Voter ID is a Great Idea…Everywhere Else, Anyway

I recently had the opportunity to travel to the great state of Texas where—incidentally—I had the pleasure of meeting a few fellow Blaze patriots who showed me what I’m missing way up here in Minnesota. . . but I’ve digressed.

In order to avoid the rather long (946 miles, to be precise) drive, I hopped on a plane.

Like everyone else in line at security, I was subjected to removing virtually everything but the clothes on my back (not to worry—Minneapolis is home to a few full body scanners that take care of that) in order to make my way through the process.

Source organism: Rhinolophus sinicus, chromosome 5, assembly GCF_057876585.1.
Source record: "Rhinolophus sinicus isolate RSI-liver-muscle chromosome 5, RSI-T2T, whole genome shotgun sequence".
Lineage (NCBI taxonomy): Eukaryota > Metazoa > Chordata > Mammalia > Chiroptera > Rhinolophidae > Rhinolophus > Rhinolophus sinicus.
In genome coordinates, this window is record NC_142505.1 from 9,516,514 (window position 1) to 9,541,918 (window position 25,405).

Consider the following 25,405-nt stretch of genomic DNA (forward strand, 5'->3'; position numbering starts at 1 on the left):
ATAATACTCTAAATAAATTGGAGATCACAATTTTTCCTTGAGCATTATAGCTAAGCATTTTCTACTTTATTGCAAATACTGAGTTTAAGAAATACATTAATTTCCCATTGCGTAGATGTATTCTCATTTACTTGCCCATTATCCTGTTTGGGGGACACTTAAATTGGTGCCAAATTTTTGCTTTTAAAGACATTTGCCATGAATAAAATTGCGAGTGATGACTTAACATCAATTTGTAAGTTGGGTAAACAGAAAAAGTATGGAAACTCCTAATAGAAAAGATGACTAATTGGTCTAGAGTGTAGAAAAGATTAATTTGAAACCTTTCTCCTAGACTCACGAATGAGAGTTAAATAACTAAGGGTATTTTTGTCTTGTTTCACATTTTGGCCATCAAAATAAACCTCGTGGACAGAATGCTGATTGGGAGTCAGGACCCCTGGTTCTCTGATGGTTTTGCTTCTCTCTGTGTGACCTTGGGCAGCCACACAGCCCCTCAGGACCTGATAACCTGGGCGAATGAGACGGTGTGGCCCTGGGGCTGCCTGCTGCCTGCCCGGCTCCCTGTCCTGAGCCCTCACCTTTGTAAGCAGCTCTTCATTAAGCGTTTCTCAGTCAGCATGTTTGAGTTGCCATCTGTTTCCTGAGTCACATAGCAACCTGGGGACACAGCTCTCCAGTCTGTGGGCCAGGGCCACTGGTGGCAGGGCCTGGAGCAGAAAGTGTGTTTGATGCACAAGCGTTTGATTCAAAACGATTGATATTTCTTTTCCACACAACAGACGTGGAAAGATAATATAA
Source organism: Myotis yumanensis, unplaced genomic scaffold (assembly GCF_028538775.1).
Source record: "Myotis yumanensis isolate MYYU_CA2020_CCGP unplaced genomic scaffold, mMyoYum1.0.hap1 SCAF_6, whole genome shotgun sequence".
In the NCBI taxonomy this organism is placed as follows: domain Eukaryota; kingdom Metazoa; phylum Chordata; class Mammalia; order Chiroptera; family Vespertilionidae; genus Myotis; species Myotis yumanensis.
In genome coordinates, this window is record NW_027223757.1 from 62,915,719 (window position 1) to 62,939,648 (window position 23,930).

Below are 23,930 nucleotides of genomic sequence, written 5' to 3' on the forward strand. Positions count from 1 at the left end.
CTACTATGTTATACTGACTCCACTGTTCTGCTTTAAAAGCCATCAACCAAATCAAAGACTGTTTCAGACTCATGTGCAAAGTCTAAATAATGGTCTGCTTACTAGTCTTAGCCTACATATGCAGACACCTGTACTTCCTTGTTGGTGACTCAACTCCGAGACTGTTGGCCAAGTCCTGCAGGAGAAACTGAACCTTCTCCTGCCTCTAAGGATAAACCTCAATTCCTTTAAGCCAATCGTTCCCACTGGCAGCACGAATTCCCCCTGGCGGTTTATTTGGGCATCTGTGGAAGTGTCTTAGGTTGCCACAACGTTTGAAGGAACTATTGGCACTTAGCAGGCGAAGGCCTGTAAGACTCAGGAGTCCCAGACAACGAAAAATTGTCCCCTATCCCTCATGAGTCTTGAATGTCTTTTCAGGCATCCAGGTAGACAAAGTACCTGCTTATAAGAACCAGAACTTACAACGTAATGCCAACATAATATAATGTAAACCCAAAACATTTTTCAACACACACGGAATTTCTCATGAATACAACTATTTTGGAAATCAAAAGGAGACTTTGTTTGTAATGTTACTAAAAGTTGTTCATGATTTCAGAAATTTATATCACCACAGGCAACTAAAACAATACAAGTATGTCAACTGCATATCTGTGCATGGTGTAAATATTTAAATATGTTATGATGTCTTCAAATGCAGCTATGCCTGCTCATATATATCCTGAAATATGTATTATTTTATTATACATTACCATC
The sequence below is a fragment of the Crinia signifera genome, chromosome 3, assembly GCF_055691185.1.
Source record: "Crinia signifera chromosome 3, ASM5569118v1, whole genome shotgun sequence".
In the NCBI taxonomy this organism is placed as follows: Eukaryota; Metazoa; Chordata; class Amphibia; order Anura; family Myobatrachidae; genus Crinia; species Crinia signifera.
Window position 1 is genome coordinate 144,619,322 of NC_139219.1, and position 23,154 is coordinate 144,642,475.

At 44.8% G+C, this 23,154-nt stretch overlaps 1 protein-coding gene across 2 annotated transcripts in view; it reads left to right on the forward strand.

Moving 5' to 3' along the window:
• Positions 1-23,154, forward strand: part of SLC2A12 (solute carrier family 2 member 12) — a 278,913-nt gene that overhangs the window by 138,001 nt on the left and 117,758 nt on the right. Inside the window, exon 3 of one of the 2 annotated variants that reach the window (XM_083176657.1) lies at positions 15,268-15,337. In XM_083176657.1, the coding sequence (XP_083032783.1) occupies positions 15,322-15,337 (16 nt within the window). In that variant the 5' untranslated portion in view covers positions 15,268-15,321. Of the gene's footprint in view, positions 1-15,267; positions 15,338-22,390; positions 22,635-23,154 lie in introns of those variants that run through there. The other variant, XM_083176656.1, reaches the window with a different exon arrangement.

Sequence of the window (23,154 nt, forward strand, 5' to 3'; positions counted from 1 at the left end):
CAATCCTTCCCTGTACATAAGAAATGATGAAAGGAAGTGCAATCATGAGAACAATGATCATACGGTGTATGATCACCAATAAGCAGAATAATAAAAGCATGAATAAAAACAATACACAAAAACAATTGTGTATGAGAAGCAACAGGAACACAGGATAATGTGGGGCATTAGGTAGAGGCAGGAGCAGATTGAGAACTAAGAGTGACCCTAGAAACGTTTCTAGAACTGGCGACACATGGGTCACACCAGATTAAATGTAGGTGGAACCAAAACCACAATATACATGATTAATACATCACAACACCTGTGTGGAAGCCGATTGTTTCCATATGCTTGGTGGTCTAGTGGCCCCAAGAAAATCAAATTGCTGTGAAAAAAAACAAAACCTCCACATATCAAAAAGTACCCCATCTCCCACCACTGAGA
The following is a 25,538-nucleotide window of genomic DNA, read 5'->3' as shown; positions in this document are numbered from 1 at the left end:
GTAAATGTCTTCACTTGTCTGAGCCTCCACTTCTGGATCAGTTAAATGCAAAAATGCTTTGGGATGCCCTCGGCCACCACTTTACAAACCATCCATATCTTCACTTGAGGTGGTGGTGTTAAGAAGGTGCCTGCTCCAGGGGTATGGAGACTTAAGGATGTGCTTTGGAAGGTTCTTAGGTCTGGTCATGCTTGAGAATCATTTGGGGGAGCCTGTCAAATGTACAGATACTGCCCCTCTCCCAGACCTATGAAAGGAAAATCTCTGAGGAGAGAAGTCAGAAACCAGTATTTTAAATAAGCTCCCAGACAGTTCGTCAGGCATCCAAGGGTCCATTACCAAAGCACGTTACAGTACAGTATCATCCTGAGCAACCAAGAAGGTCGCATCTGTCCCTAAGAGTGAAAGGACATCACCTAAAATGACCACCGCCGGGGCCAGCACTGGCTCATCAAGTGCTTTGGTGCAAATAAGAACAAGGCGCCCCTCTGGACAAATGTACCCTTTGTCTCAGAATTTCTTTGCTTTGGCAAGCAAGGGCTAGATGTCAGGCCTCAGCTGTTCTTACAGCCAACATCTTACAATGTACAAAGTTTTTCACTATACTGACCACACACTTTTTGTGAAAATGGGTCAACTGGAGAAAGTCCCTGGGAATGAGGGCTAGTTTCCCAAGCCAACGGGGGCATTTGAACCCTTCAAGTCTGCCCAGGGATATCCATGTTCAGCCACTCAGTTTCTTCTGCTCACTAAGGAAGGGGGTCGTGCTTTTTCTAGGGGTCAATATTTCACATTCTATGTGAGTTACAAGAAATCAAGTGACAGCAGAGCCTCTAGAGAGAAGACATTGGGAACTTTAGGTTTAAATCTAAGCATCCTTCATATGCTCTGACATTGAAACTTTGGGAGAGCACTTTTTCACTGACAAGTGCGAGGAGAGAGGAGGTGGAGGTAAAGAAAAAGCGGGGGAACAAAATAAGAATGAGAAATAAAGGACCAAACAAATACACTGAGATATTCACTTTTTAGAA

Before being granted the pleasure of having all privacy verily stripped away, however, we all had to present something. Rich, poor, Latino, White, Black, Asian, Indian, Christian, Jew, Muslim et al . . . we all had to hand something over to the TSA along with our boarding pass.

FILE - In this Sept. 26, 2012 file photo People pass the signs telling of the requirement for voters to show an acceptable photo ID to vote as they head into the the Penndot Drivers License Center in Butler, Pa. Some political momentum could be on the line in a judge s forthcoming ruling on Pennsylvania's tough new voter identification law. Commonwealth Court Judge Robert Simpson is expected to rule Tuesday. That s just five weeks before voters decide whether to re-elect President Barack Obama, a Democrat, or replace him with Mitt Romney, a Republican.Credit: AP